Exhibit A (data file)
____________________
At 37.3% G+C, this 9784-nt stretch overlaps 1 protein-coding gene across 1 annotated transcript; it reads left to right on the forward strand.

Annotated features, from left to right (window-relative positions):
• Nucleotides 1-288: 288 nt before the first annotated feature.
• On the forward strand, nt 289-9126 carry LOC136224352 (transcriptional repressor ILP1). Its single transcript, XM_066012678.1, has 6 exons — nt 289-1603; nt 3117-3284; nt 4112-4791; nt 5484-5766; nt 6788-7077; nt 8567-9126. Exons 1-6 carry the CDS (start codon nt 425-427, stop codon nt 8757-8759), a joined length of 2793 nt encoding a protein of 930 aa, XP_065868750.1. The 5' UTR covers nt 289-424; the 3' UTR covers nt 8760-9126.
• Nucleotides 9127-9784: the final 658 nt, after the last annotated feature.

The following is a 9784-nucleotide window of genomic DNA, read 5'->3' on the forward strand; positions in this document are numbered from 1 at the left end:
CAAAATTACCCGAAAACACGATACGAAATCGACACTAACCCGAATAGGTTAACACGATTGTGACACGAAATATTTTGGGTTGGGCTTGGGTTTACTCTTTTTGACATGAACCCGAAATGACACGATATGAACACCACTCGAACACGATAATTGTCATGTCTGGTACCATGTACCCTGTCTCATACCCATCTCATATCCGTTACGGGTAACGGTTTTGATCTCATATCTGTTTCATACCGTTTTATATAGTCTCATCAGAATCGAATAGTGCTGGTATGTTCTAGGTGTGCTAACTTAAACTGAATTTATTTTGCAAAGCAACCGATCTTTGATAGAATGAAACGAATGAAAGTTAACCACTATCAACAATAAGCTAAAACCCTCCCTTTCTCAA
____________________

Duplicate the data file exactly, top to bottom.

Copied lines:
At 37.3% G+C, this 9784-nt stretch overlaps 1 protein-coding gene across 1 annotated transcript; it reads left to right on the forward strand.

Annotated features, from left to right (window-relative positions):
• Nucleotides 1-288: 288 nt before the first annotated feature.
• On the forward strand, nt 289-9126 carry LOC136224352 (transcriptional repressor ILP1). Its single transcript, XM_066012678.1, has 6 exons — nt 289-1603; nt 3117-3284; nt 4112-4791; nt 5484-5766; nt 6788-7077; nt 8567-9126. Exons 1-6 carry the CDS (start codon nt 425-427, stop codon nt 8757-8759), a joined length of 2793 nt encoding a protein of 930 aa, XP_065868750.1. The 5' UTR covers nt 289-424; the 3' UTR covers nt 8760-9126.
• Nucleotides 9127-9784: the final 658 nt, after the last annotated feature.

The following is a 9784-nucleotide window of genomic DNA, read 5'->3' on the forward strand; positions in this document are numbered from 1 at the left end:
CAAAATTACCCGAAAACACGATACGAAATCGACACTAACCCGAATAGGTTAACACGATTGTGACACGAAATATTTTGGGTTGGGCTTGGGTTTACTCTTTTTGACATGAACCCGAAATGACACGATATGAACACCACTCGAACACGATAATTGTCATGTCTGGTACCATGTACCCTGTCTCATACCCATCTCATATCCGTTACGGGTAACGGTTTTGATCTCATATCTGTTTCATACCGTTTTATATAGTCTCATCAGAATCGAATAGTGCTGGTATGTTCTAGGTGTGCTAACTTAAACTGAATTTATTTTGCAAAGCAACCGATCTTTGATAGAATGAAACGAATGAAAGTTAACCACTATCAACAATAAGCTAAAACCCTCCCTTTCTCAA